All up the Government has committed around $500 million today to broadband infrastructure investment most of it to be distributed in the same way past funding in this area has – through contestable grants and through direct funding of hospitals, schools and government departments.
It’s certainly not visionary, ambitious. That level of funding isn’t going to change the broadband landscape. It is incremental change that runs the risk of spawning numerous projects that overlap and don’t share a common outcome. …
Labour never indicated it would try to outspent National on broadband, but surely the government could have come up with something more inspiring to convince us that growth and innovation is actually valued in this country.
The highlight is expenditure of $325 million over five years in the framework of a Broadband Investment Fund based on contestable grants available to any legal entity including local government, power and phone companies, and community groups.
There will be quite a complex application process with a gap of almost year from the time an applicant submits an EoI in August, until the result is known in June 2009. The process for a group wanting to lodge an application embraces applicant support, an EoI, an application, analysis and recommendation within the MED, a recommendation by a group of officials, sign-off by the CEO of the MED, and final sign off by Cabinet. It sounds very much like the “Broadband Challenge of old with significantly more money, but with bit more bureaucracy tacked on.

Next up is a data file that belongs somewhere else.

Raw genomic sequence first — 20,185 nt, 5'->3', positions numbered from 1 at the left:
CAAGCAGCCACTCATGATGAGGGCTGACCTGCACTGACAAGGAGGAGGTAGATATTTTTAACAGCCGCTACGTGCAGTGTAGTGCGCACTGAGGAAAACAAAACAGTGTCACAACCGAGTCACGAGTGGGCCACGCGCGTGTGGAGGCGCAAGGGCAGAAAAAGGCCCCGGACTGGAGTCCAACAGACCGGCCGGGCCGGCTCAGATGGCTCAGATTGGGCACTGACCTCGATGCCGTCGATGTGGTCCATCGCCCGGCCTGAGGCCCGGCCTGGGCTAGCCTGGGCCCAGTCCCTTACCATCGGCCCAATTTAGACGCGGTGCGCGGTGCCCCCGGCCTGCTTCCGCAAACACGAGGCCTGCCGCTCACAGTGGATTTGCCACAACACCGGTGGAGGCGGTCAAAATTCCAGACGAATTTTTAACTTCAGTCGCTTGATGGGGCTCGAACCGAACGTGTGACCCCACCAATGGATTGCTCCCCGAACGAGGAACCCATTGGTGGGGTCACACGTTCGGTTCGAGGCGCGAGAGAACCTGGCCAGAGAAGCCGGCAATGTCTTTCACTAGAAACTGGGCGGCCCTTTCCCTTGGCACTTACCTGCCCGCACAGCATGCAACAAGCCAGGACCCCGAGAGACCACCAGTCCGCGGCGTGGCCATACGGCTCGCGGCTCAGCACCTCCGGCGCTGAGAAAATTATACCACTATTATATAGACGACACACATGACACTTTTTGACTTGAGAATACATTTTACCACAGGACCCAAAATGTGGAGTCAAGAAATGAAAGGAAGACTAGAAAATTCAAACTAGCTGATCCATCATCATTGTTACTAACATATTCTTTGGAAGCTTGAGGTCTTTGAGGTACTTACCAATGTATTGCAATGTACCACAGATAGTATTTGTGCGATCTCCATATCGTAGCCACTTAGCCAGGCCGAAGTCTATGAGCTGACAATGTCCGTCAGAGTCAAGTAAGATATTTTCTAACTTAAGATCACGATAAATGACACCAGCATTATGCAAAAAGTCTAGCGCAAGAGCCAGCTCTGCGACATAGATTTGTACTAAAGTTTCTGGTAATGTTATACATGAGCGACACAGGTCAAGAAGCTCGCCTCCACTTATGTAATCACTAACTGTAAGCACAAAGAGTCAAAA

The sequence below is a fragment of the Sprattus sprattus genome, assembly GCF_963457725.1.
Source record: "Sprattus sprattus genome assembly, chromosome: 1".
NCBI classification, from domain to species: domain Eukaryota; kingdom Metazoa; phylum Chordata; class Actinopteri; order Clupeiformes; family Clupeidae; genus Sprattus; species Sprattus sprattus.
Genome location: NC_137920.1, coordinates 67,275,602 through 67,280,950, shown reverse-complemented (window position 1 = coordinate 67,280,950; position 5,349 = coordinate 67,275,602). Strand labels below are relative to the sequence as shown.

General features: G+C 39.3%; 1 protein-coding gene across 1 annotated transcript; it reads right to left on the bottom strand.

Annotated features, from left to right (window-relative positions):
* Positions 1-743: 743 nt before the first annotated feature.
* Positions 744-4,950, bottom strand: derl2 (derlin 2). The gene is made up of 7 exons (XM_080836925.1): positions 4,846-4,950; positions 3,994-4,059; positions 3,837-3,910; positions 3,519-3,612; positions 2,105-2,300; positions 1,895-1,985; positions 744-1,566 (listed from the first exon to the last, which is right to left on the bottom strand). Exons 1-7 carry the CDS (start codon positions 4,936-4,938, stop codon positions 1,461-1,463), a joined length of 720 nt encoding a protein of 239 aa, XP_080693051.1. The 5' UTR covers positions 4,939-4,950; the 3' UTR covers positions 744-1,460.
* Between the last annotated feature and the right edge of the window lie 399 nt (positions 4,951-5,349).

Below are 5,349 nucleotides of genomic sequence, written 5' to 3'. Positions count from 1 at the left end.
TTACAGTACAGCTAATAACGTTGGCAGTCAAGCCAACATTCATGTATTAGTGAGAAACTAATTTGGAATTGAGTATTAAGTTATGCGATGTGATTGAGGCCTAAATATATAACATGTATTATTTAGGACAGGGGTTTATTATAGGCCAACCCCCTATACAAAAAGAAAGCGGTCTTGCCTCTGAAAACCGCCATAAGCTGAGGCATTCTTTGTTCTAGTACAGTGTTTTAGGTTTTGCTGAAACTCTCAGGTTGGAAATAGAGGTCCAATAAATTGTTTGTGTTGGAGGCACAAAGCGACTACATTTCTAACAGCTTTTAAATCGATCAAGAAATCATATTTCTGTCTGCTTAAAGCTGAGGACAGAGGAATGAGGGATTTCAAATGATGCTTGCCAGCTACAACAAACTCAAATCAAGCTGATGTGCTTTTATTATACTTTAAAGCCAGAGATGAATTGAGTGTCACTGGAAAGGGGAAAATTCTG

The handouts included a flow-chart to show how decisions would be made on funding. I joked to Ernie that any process which needs a flow-chart to explain it is too complex!
There’s also $15 million in there as capital expenditure towards a new trans Tasman cable. On its own that would get the cable about to Somes Island, but obviously it will be leveraged by private sector investment. Its a good signal.
The investment in international connectivity is welcome.
On the positive side, the fact that money has been allocated is a positive sign. What we have now is cross-parliamentary support in concept for significant public money to be spent on telecommunications infrastructure. That is a big breakthrough from a couple of years ago.
But to be honest, I feel a bit underwhelmed. The amount of money is pretty sparse and I guess I was anticipating more. The administrative processes are complex and slow – I foresee rosy times for the burgeoning Consultation Industry with lots people huddled in interminable meetings. By the time the consultation, evaluation and analysis is done, hamlet by hamlet, will the amount of money left to dig trenches through the streets of Waitotara cut the mustard.
My reaction is similar to Ernie’s. I was expecting more vision and more funding. It’s not about this being something “nice” but about the environmental and economic benefits we can gain from widespread fibre deployment.
InternetNZ Executive Director Keith Davidson welcomes any increase in public expenditure on broadband, which he describes as critical infrastructure and essential for ongoing economic growth. The announcement confirms that the debate has moved to decisions on “when” rather than “if” better broadband is required
“A clear difference has emerged between Labour and National as to how they are approaching this policy question, in terms of amounts to invest, pace of rollout and methods of public engagement. Different levels of detail are also available,” says Davidson.